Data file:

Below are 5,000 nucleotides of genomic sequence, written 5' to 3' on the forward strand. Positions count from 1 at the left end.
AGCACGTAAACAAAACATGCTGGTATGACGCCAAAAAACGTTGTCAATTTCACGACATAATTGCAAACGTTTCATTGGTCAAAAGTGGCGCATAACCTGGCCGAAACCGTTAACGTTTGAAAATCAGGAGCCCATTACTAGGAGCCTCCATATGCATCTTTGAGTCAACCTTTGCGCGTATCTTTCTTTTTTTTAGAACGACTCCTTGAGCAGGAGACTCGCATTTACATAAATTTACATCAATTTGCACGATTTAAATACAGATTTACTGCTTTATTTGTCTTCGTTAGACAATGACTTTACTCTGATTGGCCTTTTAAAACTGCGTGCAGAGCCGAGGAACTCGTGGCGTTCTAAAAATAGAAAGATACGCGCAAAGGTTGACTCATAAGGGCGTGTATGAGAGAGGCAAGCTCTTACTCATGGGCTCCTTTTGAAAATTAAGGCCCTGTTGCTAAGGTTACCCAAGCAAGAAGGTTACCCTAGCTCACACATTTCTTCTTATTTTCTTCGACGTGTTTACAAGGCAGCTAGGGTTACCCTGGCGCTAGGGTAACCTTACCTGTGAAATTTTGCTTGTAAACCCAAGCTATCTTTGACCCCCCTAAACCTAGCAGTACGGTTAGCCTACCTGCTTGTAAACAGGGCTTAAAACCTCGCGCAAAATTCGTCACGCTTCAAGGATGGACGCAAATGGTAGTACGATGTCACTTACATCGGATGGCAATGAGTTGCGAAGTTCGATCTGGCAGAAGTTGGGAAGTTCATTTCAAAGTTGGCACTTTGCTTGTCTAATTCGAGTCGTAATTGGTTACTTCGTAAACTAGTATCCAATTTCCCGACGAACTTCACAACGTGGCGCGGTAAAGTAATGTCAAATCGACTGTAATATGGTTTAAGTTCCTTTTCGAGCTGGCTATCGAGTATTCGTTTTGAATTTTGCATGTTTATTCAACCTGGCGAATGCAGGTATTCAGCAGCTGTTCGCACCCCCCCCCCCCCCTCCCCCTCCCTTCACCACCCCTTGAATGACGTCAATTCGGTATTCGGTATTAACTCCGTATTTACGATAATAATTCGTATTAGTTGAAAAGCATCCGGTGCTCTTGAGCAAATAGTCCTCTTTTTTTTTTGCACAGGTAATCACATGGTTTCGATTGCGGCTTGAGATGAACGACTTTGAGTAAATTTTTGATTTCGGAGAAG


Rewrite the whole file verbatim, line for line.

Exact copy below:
Below are 5,000 nucleotides of genomic sequence, written 5' to 3' on the forward strand. Positions count from 1 at the left end.
AGCACGTAAACAAAACATGCTGGTATGACGCCAAAAAACGTTGTCAATTTCACGACATAATTGCAAACGTTTCATTGGTCAAAAGTGGCGCATAACCTGGCCGAAACCGTTAACGTTTGAAAATCAGGAGCCCATTACTAGGAGCCTCCATATGCATCTTTGAGTCAACCTTTGCGCGTATCTTTCTTTTTTTTAGAACGACTCCTTGAGCAGGAGACTCGCATTTACATAAATTTACATCAATTTGCACGATTTAAATACAGATTTACTGCTTTATTTGTCTTCGTTAGACAATGACTTTACTCTGATTGGCCTTTTAAAACTGCGTGCAGAGCCGAGGAACTCGTGGCGTTCTAAAAATAGAAAGATACGCGCAAAGGTTGACTCATAAGGGCGTGTATGAGAGAGGCAAGCTCTTACTCATGGGCTCCTTTTGAAAATTAAGGCCCTGTTGCTAAGGTTACCCAAGCAAGAAGGTTACCCTAGCTCACACATTTCTTCTTATTTTCTTCGACGTGTTTACAAGGCAGCTAGGGTTACCCTGGCGCTAGGGTAACCTTACCTGTGAAATTTTGCTTGTAAACCCAAGCTATCTTTGACCCCCCTAAACCTAGCAGTACGGTTAGCCTACCTGCTTGTAAACAGGGCTTAAAACCTCGCGCAAAATTCGTCACGCTTCAAGGATGGACGCAAATGGTAGTACGATGTCACTTACATCGGATGGCAATGAGTTGCGAAGTTCGATCTGGCAGAAGTTGGGAAGTTCATTTCAAAGTTGGCACTTTGCTTGTCTAATTCGAGTCGTAATTGGTTACTTCGTAAACTAGTATCCAATTTCCCGACGAACTTCACAACGTGGCGCGGTAAAGTAATGTCAAATCGACTGTAATATGGTTTAAGTTCCTTTTCGAGCTGGCTATCGAGTATTCGTTTTGAATTTTGCATGTTTATTCAACCTGGCGAATGCAGGTATTCAGCAGCTGTTCGCACCCCCCCCCCCCCCTCCCCCTCCCTTCACCACCCCTTGAATGACGTCAATTCGGTATTCGGTATTAACTCCGTATTTACGATAATAATTCGTATTAGTTGAAAAGCATCCGGTGCTCTTGAGCAAATAGTCCTCTTTTTTTTTTGCACAGGTAATCACATGGTTTCGATTGCGGCTTGAGATGAACGACTTTGAGTAAATTTTTGATTTCGGAGAAG